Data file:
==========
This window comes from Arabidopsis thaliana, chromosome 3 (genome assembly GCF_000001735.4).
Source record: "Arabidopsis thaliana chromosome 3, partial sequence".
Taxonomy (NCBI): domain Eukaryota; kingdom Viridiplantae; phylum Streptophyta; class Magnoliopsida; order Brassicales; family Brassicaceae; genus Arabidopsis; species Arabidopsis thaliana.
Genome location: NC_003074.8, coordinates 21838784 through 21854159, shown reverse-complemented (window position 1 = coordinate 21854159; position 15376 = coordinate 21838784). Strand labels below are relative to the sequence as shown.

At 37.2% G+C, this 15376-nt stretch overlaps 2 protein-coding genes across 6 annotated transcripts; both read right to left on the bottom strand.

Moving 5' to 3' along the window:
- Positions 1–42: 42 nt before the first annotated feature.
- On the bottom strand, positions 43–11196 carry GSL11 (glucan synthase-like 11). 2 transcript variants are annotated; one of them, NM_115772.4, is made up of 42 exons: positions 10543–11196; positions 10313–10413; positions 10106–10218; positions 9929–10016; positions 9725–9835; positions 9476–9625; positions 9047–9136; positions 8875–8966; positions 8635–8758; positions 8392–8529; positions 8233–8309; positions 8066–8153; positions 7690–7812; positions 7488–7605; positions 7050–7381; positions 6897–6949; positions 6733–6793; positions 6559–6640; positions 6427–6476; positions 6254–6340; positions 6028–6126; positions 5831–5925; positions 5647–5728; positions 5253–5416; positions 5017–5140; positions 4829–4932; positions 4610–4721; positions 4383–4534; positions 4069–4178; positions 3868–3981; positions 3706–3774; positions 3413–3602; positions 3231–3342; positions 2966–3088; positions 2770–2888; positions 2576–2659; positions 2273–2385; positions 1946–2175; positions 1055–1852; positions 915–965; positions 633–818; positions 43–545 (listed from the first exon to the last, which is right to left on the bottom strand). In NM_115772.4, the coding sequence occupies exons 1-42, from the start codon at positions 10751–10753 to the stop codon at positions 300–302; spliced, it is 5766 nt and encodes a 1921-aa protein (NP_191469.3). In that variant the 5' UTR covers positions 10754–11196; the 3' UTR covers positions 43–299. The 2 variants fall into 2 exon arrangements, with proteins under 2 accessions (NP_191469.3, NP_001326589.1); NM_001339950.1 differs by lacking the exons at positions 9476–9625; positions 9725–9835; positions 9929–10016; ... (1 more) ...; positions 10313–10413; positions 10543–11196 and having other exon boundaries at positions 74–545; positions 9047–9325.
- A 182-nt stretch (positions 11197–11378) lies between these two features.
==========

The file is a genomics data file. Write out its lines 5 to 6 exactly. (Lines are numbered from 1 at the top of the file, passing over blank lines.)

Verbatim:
At 37.2% G+C, this 15376-nt stretch overlaps 2 protein-coding genes across 6 annotated transcripts; both read right to left on the bottom strand.

Moving 5' to 3' along the window: